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Most distant object in the universe spotted by Hubble Space Telescope, shattering record for the farthest known galaxy

The galaxy is the farthest, farthest away thing that ever seen, and the light started its journey a very long time ago — just 400 million years after the universe started

Andrew Griffin
Friday 04 March 2016 10:20 GMT
(ESA/Hubble & NASA)

Scientists have seen the furthest thing that humans have ever seen — and it shouldn’t even be able to exist.

A galaxy 13.4 billion light years away has been spotted by the Hubble Space Telescope.

The new galaxy could lead scientists to question their understanding of the way that the universe evolved. A galaxy of such a size shouldn’t have been able to exist when the universe was so young, scientists have said.

Hubble telescope new galaxy

The distance away from the galaxy was measured by splitting up the light into the colours that its made up of. Since the universe is expanding, very distant objects stretch towards the red part of the colour spectrum — the more that “red shift” has happened to an object’s image, the further away it is.

The new galaxy has been named GN-z11. It takes the crown from EGSY8p7, which set the red shift record at 8.68 — the new galaxy has a red shift of 11.1.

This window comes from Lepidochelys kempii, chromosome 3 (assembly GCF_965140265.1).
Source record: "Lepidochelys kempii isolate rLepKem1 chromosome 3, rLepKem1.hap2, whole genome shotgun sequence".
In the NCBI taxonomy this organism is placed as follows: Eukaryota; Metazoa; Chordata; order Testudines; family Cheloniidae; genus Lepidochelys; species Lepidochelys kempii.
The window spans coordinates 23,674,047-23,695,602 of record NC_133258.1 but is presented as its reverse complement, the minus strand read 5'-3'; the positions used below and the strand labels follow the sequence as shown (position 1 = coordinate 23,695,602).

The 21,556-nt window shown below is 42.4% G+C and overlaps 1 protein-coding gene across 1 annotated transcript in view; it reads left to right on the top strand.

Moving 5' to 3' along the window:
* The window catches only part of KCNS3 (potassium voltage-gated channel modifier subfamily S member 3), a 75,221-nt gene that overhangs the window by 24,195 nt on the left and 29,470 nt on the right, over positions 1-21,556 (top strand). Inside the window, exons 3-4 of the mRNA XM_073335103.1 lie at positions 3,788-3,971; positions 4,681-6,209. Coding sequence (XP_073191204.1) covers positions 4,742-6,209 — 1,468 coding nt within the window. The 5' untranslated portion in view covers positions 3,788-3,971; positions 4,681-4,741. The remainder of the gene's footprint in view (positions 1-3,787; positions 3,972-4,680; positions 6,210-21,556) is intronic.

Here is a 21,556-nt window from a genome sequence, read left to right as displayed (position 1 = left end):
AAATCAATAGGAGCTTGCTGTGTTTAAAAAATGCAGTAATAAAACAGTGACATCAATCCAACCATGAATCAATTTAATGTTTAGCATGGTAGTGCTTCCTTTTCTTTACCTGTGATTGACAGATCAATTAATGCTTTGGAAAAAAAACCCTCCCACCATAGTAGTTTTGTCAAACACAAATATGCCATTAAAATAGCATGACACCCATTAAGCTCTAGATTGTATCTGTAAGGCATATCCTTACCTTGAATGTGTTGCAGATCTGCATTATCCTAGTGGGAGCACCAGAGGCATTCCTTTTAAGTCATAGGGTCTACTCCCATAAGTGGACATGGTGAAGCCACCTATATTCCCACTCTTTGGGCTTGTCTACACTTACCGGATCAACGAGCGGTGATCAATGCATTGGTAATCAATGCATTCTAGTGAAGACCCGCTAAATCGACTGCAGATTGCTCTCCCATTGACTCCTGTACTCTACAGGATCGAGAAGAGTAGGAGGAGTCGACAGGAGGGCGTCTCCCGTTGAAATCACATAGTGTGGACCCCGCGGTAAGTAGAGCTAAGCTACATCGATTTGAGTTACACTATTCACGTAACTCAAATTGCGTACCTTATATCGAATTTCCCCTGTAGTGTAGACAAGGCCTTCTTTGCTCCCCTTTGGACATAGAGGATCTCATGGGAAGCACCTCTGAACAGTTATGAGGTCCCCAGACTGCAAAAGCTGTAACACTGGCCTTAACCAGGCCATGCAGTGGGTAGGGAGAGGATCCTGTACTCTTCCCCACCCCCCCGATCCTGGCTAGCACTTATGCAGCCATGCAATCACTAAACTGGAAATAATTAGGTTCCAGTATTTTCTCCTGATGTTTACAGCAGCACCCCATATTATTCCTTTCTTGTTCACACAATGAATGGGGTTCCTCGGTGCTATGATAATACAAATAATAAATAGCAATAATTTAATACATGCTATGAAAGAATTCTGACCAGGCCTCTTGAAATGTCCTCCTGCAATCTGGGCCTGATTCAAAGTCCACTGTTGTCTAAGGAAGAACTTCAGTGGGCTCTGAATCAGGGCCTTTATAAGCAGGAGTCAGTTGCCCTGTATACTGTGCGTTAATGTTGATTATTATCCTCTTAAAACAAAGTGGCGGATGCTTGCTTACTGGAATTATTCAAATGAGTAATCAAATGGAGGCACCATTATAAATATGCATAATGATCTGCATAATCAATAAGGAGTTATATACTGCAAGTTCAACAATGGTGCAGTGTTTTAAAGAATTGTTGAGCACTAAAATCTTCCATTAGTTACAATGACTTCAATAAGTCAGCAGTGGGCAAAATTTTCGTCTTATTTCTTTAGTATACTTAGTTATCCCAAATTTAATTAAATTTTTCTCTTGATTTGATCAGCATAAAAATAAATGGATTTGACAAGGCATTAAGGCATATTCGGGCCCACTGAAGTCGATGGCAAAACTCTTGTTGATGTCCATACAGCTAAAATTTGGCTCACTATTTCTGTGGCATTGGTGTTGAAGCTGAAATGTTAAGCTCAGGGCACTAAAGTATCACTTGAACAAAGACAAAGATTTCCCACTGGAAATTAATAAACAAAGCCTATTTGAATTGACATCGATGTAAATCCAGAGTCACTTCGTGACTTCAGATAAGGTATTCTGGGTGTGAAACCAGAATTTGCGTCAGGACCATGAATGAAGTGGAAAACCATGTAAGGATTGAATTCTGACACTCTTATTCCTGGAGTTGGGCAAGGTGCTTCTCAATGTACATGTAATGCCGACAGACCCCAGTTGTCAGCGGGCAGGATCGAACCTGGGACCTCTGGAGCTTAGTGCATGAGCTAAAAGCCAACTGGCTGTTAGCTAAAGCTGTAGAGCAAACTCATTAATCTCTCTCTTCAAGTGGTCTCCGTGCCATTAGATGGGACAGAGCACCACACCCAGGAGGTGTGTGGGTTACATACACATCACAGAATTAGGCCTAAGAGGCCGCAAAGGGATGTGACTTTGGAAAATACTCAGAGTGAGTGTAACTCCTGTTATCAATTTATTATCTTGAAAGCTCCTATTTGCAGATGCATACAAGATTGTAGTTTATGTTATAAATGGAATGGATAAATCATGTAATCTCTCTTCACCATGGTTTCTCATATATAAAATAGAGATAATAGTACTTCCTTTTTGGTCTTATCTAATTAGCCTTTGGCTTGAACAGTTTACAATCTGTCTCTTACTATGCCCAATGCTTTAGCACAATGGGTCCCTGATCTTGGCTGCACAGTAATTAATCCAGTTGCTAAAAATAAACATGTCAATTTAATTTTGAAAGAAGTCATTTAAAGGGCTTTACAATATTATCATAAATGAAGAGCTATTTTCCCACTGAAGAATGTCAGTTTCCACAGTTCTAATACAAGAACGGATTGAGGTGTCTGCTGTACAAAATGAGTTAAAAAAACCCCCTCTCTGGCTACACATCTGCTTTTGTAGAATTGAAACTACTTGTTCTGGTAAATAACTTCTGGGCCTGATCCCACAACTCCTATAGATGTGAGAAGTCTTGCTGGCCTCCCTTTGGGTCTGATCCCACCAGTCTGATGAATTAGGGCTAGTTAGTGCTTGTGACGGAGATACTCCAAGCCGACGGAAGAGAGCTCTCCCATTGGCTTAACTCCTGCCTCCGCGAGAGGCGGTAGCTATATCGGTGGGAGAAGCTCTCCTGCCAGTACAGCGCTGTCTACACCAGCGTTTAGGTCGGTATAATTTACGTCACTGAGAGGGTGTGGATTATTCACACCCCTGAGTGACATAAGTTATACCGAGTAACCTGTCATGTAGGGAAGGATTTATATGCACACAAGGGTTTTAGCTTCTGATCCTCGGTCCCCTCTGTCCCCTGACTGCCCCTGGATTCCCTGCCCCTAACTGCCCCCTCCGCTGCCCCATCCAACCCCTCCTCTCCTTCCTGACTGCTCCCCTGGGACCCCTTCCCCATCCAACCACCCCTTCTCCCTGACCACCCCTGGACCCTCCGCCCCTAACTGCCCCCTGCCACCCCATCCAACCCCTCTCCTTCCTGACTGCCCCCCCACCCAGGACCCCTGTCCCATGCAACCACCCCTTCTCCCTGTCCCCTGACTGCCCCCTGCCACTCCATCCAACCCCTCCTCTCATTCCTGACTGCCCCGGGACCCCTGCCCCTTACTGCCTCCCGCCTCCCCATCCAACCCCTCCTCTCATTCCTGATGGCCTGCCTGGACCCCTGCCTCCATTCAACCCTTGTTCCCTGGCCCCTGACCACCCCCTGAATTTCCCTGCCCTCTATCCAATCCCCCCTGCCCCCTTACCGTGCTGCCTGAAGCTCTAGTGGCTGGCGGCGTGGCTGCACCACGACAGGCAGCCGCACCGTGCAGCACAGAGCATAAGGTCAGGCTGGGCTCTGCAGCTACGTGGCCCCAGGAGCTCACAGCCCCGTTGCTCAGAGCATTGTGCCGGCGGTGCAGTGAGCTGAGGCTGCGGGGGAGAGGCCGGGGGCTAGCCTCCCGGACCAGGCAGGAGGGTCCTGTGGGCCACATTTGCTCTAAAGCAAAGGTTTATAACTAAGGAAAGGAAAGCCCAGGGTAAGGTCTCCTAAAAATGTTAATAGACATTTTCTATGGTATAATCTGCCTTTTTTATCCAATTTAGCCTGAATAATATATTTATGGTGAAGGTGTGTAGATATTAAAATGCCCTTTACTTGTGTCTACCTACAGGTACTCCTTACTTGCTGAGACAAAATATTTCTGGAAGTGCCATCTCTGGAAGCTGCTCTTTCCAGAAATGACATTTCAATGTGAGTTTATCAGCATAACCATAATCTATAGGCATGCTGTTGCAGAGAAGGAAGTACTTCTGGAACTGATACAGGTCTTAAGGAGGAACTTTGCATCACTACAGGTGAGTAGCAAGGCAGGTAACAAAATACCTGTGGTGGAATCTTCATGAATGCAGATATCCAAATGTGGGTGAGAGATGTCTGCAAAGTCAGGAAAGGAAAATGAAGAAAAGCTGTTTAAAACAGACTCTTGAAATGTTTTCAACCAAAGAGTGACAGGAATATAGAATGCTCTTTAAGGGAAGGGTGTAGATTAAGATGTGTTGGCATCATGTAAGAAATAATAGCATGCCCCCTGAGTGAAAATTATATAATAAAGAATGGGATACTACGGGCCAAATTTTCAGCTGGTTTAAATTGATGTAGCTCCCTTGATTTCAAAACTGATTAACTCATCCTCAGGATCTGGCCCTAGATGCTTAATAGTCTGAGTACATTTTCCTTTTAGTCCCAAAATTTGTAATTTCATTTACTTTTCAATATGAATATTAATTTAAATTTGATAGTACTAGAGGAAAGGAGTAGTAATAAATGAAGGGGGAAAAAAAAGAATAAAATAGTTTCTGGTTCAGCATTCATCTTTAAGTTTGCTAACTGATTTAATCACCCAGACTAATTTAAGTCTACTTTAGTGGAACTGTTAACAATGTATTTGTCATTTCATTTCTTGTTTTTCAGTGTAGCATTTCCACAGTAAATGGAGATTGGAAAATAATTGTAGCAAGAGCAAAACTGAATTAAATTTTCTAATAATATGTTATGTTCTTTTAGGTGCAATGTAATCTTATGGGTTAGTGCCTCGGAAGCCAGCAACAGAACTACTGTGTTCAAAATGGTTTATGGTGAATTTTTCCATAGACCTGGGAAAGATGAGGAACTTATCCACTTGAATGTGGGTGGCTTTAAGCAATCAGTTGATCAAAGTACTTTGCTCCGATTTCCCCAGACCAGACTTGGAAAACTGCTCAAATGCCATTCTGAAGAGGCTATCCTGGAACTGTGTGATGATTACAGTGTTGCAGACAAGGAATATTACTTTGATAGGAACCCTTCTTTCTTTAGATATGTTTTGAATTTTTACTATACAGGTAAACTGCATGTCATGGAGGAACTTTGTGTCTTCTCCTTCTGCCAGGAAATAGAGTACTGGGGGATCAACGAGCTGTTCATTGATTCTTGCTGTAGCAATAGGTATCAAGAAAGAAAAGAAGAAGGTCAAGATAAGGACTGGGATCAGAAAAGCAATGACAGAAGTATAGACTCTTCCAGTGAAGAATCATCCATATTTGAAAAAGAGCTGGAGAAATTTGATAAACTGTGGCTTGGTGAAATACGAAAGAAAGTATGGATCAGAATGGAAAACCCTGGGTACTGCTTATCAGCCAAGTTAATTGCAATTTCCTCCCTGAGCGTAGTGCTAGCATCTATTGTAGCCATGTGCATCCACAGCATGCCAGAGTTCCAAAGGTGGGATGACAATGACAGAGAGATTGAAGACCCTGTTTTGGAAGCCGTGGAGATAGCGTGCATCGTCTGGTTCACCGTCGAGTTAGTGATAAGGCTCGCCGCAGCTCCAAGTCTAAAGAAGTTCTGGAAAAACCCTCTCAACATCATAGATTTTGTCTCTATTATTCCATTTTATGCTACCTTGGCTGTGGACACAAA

That distance means that the light left the galaxy when the universe was in its infancy. The light came just 400 million years after the universe began, 13.8 billion years ago — meaning that scientists can look back into the very formation of the universe.

Dr Pascal Oesch, a member of the team from Yale University in the US, said: "We've taken a major step back in time, beyond what we'd ever expected to be able to do with Hubble. We managed to look back in time to measure the distance to a galaxy when the universe was only 3% of its current age."

GN-z11 is thought to be 25 times smaller than the Milky Way. But it is growing fast, throwing out new stars 20 times faster than our own galaxy does.

That size should not be expected in the current understanding of how the cosmos came to evolve.

Co-author Dr Ivo Labbe, from the University of Leiden in the Netherlands, said: "The discovery of GN-z11 showed us that our knowledge about the early universe is still very restricted. How GN-z11 was created remains somewhat of a mystery for now. Probably we are seeing the first generations of stars forming around black holes."

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